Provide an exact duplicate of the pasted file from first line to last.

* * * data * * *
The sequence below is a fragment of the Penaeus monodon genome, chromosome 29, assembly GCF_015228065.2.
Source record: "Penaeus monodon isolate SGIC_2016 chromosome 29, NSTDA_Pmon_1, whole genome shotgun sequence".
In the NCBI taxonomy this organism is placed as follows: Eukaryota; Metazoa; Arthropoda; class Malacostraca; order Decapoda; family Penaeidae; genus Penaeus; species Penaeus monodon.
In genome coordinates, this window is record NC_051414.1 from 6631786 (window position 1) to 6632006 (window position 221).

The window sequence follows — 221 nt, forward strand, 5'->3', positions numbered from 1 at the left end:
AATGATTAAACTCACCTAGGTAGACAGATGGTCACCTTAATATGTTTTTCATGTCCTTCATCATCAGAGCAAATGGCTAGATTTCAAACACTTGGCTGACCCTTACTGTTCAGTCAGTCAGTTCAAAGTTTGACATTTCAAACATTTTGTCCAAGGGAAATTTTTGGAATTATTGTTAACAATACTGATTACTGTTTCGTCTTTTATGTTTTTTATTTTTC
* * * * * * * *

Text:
The sequence below is a fragment of the Penaeus monodon genome, chromosome 29, assembly GCF_015228065.2.
Source record: "Penaeus monodon isolate SGIC_2016 chromosome 29, NSTDA_Pmon_1, whole genome shotgun sequence".
In the NCBI taxonomy this organism is placed as follows: Eukaryota; Metazoa; Arthropoda; class Malacostraca; order Decapoda; family Penaeidae; genus Penaeus; species Penaeus monodon.
In genome coordinates, this window is record NC_051414.1 from 6631786 (window position 1) to 6632006 (window position 221).

The window sequence follows — 221 nt, forward strand, 5'->3', positions numbered from 1 at the left end:
AATGATTAAACTCACCTAGGTAGACAGATGGTCACCTTAATATGTTTTTCATGTCCTTCATCATCAGAGCAAATGGCTAGATTTCAAACACTTGGCTGACCCTTACTGTTCAGTCAGTCAGTTCAAAGTTTGACATTTCAAACATTTTGTCCAAGGGAAATTTTTGGAATTATTGTTAACAATACTGATTACTGTTTCGTCTTTTATGTTTTTTATTTTTC